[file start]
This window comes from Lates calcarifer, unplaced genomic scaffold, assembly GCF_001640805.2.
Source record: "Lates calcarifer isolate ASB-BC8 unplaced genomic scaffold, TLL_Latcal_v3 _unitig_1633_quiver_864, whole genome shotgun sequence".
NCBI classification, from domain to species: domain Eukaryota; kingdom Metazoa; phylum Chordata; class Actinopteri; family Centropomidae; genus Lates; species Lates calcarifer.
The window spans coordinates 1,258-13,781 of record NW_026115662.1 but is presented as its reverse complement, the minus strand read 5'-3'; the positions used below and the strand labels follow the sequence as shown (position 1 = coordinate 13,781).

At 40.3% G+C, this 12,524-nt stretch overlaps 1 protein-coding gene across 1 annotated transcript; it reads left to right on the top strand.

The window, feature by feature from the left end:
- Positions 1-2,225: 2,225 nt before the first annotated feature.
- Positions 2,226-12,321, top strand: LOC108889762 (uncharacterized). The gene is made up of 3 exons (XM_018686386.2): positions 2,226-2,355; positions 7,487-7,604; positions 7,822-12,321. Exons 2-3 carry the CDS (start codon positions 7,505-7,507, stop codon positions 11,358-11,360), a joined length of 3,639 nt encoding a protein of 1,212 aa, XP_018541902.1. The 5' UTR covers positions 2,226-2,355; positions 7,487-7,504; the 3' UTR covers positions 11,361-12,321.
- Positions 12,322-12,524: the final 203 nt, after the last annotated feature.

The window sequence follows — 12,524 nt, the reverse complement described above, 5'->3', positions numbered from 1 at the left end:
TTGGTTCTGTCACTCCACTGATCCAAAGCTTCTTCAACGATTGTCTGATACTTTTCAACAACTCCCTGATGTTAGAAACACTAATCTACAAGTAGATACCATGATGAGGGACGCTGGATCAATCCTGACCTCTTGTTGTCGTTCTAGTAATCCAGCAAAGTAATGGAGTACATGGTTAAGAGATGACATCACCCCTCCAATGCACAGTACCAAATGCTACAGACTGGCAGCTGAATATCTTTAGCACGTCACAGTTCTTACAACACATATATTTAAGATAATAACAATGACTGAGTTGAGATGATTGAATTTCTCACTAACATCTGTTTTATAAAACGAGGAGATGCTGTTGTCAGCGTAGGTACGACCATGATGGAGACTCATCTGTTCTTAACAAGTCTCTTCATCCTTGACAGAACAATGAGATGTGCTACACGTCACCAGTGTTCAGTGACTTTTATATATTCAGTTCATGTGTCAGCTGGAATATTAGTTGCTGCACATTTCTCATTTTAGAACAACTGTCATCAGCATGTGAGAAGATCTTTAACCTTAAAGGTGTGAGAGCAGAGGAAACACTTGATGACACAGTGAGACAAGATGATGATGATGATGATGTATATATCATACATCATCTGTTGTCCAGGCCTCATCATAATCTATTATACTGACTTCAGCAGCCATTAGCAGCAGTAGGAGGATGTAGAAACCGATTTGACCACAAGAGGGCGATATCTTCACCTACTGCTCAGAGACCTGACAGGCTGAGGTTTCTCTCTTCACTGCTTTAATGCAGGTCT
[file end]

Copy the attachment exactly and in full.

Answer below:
This window comes from Lates calcarifer, unplaced genomic scaffold, assembly GCF_001640805.2.
Source record: "Lates calcarifer isolate ASB-BC8 unplaced genomic scaffold, TLL_Latcal_v3 _unitig_1633_quiver_864, whole genome shotgun sequence".
NCBI classification, from domain to species: domain Eukaryota; kingdom Metazoa; phylum Chordata; class Actinopteri; family Centropomidae; genus Lates; species Lates calcarifer.
The window spans coordinates 1,258-13,781 of record NW_026115662.1 but is presented as its reverse complement, the minus strand read 5'-3'; the positions used below and the strand labels follow the sequence as shown (position 1 = coordinate 13,781).

At 40.3% G+C, this 12,524-nt stretch overlaps 1 protein-coding gene across 1 annotated transcript; it reads left to right on the top strand.

The window, feature by feature from the left end:
- Positions 1-2,225: 2,225 nt before the first annotated feature.
- Positions 2,226-12,321, top strand: LOC108889762 (uncharacterized). The gene is made up of 3 exons (XM_018686386.2): positions 2,226-2,355; positions 7,487-7,604; positions 7,822-12,321. Exons 2-3 carry the CDS (start codon positions 7,505-7,507, stop codon positions 11,358-11,360), a joined length of 3,639 nt encoding a protein of 1,212 aa, XP_018541902.1. The 5' UTR covers positions 2,226-2,355; positions 7,487-7,504; the 3' UTR covers positions 11,361-12,321.
- Positions 12,322-12,524: the final 203 nt, after the last annotated feature.

The window sequence follows — 12,524 nt, the reverse complement described above, 5'->3', positions numbered from 1 at the left end:
TTGGTTCTGTCACTCCACTGATCCAAAGCTTCTTCAACGATTGTCTGATACTTTTCAACAACTCCCTGATGTTAGAAACACTAATCTACAAGTAGATACCATGATGAGGGACGCTGGATCAATCCTGACCTCTTGTTGTCGTTCTAGTAATCCAGCAAAGTAATGGAGTACATGGTTAAGAGATGACATCACCCCTCCAATGCACAGTACCAAATGCTACAGACTGGCAGCTGAATATCTTTAGCACGTCACAGTTCTTACAACACATATATTTAAGATAATAACAATGACTGAGTTGAGATGATTGAATTTCTCACTAACATCTGTTTTATAAAACGAGGAGATGCTGTTGTCAGCGTAGGTACGACCATGATGGAGACTCATCTGTTCTTAACAAGTCTCTTCATCCTTGACAGAACAATGAGATGTGCTACACGTCACCAGTGTTCAGTGACTTTTATATATTCAGTTCATGTGTCAGCTGGAATATTAGTTGCTGCACATTTCTCATTTTAGAACAACTGTCATCAGCATGTGAGAAGATCTTTAACCTTAAAGGTGTGAGAGCAGAGGAAACACTTGATGACACAGTGAGACAAGATGATGATGATGATGATGTATATATCATACATCATCTGTTGTCCAGGCCTCATCATAATCTATTATACTGACTTCAGCAGCCATTAGCAGCAGTAGGAGGATGTAGAAACCGATTTGACCACAAGAGGGCGATATCTTCACCTACTGCTCAGAGACCTGACAGGCTGAGGTTTCTCTCTTCACTGCTTTAATGCAGGTCT